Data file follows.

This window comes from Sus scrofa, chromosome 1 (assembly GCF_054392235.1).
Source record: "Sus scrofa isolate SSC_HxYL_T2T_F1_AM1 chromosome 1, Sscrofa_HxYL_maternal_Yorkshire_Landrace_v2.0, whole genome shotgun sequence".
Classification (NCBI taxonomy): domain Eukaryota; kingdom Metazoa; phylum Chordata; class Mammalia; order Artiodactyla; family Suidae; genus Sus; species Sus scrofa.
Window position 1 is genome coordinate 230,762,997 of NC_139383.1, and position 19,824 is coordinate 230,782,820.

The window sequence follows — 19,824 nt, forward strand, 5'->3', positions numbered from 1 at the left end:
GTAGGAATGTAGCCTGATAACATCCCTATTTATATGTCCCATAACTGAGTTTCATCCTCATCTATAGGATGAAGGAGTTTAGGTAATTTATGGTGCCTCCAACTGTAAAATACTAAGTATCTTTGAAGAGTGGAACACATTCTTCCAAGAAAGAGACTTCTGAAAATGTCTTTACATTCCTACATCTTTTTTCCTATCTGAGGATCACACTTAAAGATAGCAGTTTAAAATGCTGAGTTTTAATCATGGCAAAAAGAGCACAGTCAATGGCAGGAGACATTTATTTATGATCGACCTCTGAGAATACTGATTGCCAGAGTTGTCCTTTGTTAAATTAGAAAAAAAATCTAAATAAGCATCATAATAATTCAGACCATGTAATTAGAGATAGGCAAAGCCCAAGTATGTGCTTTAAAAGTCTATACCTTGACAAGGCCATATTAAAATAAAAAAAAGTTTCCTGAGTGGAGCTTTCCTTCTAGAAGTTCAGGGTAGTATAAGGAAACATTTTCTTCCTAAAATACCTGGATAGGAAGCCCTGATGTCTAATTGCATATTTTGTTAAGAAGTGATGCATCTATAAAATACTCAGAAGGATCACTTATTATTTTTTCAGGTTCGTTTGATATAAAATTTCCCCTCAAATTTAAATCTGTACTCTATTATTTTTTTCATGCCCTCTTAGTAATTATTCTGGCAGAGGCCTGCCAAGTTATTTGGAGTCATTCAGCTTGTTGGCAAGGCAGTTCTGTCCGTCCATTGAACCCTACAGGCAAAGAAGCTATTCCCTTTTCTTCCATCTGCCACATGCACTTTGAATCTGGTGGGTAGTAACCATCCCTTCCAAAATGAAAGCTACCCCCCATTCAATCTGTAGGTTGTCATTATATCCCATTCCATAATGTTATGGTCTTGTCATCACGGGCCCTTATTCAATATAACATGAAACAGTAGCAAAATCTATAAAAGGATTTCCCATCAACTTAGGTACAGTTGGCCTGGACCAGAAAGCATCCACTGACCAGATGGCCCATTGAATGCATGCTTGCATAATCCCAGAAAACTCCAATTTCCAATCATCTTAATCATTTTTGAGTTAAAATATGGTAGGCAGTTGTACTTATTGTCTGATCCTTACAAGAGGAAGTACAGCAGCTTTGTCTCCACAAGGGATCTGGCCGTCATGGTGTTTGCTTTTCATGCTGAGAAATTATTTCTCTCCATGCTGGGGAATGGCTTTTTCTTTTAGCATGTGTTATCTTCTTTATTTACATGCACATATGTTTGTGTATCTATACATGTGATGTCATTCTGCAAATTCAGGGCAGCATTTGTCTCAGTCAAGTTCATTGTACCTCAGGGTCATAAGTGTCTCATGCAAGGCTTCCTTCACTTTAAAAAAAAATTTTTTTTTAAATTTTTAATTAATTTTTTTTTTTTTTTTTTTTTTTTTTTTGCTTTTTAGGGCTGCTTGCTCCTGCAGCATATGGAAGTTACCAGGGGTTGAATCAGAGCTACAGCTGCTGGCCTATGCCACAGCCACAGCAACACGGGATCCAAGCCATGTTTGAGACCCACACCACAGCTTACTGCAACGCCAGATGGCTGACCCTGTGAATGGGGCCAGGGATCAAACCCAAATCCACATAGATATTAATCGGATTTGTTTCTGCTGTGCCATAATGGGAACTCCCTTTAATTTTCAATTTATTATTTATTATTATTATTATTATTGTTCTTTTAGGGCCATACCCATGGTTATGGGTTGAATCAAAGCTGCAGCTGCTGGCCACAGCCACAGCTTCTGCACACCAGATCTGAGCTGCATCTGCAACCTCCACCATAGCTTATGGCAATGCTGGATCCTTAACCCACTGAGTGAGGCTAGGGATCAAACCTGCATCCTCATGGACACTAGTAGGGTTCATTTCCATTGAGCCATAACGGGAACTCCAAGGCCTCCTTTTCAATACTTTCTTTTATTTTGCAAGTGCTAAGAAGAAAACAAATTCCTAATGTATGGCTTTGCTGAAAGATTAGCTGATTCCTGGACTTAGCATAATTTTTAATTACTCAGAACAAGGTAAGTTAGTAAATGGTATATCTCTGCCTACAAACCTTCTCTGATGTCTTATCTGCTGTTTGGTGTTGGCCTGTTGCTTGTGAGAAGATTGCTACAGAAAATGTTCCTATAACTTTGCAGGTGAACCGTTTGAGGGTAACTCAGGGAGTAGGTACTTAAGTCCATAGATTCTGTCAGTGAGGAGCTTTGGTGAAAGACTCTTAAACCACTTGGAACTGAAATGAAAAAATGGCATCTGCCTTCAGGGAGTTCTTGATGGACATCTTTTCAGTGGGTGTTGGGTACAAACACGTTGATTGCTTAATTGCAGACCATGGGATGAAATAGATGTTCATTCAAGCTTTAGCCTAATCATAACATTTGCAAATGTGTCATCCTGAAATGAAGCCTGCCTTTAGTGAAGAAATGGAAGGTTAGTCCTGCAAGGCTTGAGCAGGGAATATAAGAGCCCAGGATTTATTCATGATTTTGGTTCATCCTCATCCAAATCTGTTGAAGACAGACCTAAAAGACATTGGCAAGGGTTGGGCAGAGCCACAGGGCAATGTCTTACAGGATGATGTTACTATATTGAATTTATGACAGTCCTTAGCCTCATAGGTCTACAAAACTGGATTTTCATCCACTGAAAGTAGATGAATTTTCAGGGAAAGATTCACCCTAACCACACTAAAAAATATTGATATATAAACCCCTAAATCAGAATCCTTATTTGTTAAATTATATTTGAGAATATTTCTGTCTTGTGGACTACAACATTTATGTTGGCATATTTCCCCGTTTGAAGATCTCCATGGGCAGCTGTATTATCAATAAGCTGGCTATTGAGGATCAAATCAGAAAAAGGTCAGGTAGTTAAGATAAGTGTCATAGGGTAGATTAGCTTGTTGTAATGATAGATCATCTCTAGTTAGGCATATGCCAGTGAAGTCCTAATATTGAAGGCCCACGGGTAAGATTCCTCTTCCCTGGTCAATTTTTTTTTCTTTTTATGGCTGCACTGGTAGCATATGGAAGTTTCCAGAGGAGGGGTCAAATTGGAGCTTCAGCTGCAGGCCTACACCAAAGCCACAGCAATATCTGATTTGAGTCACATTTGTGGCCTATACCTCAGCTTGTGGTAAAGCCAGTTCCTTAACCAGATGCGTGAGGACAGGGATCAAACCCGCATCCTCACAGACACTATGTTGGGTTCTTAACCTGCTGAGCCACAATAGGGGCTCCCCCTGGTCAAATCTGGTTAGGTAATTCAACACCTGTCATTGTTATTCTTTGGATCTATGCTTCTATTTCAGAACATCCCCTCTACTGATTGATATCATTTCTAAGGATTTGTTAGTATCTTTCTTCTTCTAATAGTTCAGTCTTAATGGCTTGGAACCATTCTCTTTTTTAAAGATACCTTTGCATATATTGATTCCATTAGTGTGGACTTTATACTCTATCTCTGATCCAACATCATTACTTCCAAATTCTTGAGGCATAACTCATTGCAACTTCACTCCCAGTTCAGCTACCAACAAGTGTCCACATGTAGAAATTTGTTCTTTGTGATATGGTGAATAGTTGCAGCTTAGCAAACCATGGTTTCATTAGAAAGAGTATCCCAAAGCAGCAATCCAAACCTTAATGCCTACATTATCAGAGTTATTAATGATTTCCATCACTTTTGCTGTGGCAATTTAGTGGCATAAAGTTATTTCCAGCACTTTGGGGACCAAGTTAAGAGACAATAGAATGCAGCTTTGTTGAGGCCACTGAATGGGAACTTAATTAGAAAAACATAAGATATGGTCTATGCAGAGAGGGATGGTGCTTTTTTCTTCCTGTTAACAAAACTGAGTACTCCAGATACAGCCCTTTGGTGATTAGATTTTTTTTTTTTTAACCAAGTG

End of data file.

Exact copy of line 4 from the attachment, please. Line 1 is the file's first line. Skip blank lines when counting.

Window position 1 is genome coordinate 230,762,997 of NC_139383.1, and position 19,824 is coordinate 230,782,820.